Lewins, George (1842-1921)

Primitive Methodist Magazine 1921
Primitive Methodist Magazine 1921

Transcription of obituary published in the Primitive Methodist Magazine by J.S. White

My friend, the late Rev. George Lewins, was a child of the Borders, that land of religion and romance, as well as of warfare in the days of yore. He was born in a small village on the banks of the Tweed some eighty years ago, and was one of a family of eight. His parents were connected with the Auld Kirk of Scotland, and, as in the “The Cotters’ Saturday Night,” when

“The cheerfy’ supper done, wi’ serious face,
They, round the ingle form a circle wide;
The sire turns o’er, with patriarchal grace,
The big ha’ Bible, once his father’s pride;

And ‘Let us worship God!’
he says with solemn air,
Then kneeling down to
Heaven’s Eternal King,
The saint, the father, and
the husband prays.”

Some sixty years ago the Berwick -on-Tweed Station was all aflame with holy evangelism, and hundreds of people were converted. George Lewins was amongst the number and such was the joy he experienced that he began almost immediately to preach. He commenced to hold dinner-hour meetings among his fellow workmen, and these were continued for nearly two years, when he entered our ministry. Some young men brought to Christ in this way distinguished themselves later in life. Two became ministers and another developed into the brilliant journalist and author, known as Mr. W.M. Patterson and who became Vice-President of the Conference a few years ago.

In 1863 Mr. Lewins was called into the ministry by the Whitby Circuit, and there came into intimate fellowship with the Revs. H. Moore and William Graham, both of whom, like himself, have since gone to enrich the company of the saints above. From Whitby he removed to North Shields, then under the supervision of Rev. C.C. McKechnie. That large-souled man at once clasped young Lewins to his heart, and became a second father to him. Mr. McKechnie stimulated his colleague’s literary gifts and kept him on his staff of contributors during the whole of the thirteen years of his editorship of our Connexional periodicals. In and around North Shields Mr. Lewins spent some of the best and happiest years of his life.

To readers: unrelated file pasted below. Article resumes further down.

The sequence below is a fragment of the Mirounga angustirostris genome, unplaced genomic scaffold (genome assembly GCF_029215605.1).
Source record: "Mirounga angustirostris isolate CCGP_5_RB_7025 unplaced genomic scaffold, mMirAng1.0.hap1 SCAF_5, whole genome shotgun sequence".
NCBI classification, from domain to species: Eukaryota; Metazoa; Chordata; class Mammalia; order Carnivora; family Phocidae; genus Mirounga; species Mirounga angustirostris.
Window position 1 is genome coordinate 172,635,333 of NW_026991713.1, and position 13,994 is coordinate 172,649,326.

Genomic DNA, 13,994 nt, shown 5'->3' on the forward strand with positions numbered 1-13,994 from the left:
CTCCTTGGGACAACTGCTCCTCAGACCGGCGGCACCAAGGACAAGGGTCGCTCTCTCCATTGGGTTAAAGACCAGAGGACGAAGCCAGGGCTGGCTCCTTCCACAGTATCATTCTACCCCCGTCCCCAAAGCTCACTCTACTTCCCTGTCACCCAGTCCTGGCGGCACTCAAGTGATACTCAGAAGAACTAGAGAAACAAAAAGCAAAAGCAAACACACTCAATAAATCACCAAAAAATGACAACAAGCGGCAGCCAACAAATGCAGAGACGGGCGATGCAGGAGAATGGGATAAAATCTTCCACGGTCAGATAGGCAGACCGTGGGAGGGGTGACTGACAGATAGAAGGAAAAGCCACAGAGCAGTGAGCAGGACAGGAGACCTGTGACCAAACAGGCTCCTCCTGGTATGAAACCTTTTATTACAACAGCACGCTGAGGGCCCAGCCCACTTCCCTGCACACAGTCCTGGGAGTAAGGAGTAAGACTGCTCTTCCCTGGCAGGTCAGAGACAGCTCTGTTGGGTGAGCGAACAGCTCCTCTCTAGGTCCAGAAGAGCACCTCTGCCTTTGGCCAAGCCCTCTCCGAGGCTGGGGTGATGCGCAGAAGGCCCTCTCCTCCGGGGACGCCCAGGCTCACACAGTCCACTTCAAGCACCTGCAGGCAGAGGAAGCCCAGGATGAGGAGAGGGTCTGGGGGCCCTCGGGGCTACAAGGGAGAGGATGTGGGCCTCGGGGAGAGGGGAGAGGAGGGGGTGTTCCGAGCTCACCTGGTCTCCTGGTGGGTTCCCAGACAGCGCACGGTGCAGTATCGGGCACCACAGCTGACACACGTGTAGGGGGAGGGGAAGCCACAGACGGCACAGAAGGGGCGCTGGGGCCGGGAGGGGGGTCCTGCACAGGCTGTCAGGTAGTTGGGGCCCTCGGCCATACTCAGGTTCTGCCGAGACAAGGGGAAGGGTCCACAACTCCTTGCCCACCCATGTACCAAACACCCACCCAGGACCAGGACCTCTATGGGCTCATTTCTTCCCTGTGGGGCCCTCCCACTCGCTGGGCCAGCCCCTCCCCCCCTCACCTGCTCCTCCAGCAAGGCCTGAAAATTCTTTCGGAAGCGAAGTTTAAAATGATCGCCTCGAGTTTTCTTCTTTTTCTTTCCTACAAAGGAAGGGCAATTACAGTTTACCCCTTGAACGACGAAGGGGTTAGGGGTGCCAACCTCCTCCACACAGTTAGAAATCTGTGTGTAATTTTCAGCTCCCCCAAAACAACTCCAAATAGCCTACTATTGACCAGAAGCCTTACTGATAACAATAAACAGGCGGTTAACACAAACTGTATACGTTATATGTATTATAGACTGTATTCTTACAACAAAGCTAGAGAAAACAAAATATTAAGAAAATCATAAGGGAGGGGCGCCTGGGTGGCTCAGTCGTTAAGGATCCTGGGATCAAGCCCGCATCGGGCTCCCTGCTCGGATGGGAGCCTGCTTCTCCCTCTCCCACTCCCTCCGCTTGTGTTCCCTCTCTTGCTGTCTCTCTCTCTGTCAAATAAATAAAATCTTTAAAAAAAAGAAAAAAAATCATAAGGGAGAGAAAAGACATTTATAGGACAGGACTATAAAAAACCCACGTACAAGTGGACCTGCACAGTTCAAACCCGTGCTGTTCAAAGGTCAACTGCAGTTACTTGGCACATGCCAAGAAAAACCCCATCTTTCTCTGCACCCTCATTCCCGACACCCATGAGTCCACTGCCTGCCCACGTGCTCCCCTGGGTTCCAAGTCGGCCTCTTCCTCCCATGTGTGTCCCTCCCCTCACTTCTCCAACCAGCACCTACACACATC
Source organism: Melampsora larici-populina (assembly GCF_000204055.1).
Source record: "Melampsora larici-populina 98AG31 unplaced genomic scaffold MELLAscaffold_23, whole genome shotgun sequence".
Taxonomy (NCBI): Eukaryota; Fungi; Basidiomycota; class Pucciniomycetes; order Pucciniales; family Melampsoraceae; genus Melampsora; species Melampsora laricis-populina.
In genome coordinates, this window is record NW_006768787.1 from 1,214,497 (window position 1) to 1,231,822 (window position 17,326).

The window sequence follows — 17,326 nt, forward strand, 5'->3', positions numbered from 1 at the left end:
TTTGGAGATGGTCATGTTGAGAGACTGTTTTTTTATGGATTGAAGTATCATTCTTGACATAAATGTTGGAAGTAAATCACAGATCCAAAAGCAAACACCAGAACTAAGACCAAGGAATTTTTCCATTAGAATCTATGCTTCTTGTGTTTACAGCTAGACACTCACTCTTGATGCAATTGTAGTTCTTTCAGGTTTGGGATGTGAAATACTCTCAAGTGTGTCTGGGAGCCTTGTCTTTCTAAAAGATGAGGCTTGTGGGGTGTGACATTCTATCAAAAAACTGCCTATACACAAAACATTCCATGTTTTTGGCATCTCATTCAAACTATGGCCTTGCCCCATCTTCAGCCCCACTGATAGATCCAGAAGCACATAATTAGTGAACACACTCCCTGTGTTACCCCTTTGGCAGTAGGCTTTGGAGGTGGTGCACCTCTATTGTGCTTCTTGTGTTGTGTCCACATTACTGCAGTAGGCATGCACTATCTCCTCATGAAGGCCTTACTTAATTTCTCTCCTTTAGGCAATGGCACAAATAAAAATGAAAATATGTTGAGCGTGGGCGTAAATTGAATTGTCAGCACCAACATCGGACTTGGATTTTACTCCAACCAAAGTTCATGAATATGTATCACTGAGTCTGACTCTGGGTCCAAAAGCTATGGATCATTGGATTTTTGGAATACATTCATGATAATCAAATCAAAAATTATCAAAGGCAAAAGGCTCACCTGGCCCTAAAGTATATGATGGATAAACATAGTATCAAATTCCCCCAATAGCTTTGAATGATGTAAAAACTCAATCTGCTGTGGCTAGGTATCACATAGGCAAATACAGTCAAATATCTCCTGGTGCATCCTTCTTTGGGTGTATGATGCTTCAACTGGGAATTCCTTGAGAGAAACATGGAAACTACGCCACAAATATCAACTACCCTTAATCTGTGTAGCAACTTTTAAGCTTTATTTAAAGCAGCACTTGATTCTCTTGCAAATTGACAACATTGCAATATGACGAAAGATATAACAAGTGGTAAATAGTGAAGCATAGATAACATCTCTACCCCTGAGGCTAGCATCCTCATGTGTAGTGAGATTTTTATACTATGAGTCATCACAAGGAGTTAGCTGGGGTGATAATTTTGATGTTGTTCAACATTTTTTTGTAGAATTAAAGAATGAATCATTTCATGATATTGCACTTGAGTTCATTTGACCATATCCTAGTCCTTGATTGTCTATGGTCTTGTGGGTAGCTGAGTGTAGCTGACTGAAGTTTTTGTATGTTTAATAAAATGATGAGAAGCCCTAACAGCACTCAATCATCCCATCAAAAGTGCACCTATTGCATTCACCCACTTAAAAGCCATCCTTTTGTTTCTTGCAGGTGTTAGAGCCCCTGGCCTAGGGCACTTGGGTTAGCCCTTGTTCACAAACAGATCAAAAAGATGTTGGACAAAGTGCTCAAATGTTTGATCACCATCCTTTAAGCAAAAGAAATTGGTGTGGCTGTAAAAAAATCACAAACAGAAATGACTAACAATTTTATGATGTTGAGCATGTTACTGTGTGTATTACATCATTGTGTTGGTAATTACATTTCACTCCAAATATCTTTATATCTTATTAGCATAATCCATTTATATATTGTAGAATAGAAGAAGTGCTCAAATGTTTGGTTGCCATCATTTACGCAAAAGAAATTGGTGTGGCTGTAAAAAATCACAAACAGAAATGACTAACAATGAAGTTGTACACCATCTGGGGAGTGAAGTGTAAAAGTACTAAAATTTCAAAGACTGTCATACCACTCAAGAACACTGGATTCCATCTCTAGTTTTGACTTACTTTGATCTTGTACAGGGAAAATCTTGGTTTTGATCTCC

Later, at Greenock, in Scotland, he had as his colleague the Rev. James’ Lockhart, now Principal of Hartley College, Manchester. Trade at the time became terribly depressed, and our Church was heavily embarrassed. To their great honour, the several Presbyterian churches in the town came to the rescue of our people: and raised several hundred pounds.. From Greenock Mr. Lewins removed to Barrow-in-Furness, where he spent five of the most strenuous years of his life. Here he became a member of the School Board and Chairman of the Science and Art Committee. Subsequently he spent a second successful term in the West Auckland Station in company with the Venerable Rev. John Snaith, now residing in Canada with one of his sons. During this period, the two brethren had the joy of seeing one hundred persons added to the Church.

Mr. Lewins retained his love of evangelistic work, and in the north of England conducted several successful missions in different localities. After forty years of toil he had a bad breakdown, but in spite of enfeebled energies he bravely continued to labour for several years until at last he retired from the ministry and spent the last nine years of his life in Liverpool. 

Family

George was born abt1842 at East Ord, Berwick upon Tweed, Northumberland, to parents George, a labourer (1841), and Jane.

Before entering the ministry, George worked as an oil manufacturer (1861).

He married Mary Agnes Cowie Smith (1850-1924) in the spring of 1871 in Teesdale, Co. Durham. Census returns identify five children.                    

  • Mary Edith (1871-1960) – a pupil teacher (1891); married Jacob Billsborough, a house agent (1911), in 1901
  • Eliza Jessie Hunter (1873-1952) -a pupil teacher (1891); married Thomas Edwin Fletcher, a photographic commercial traveller (1911), in 1900                         
  • James Phipps (1875-1956)  – a dentist (1901)                                
  • John Hunter S (1877-1948) – a plumber (1901); a builder (1911)                      
  • George Arthur (b1881)             

George died on 22 July 1921 at Liverpool, Lancashire.

Circuits

  • 1864 N Shields
  • 1865 Stokesley
  • 1866 Maryport
  • 1868 St Helens Auckland
  • 1871 Brough
  • 1872 Middlesbrough
  • 1873 Hartlepool
  • 1874 Allendale
  • 1877 N Shields
  • 1881 York
  • 1883 Greenock
  • 1887 Barrow in Furness
  • 1892 St Helens Auckland
  • 1896 Penrith
  • 1900 Lancaster
  • 1901 Haywards Heath
  • 1903 Woburn Sands
  • 1904 Sedburgh
  • 1907 Bolton II
  • 1910 Margate
  • 1912 Dent (S)

References

Primitive Methodist Magazine 1921/877

PM Minutes 1922/272

W Leary, Directory of Primitive Methodist Ministers and their Circuits, 1990

Census Returns and Births, Marriages & Deaths Registers

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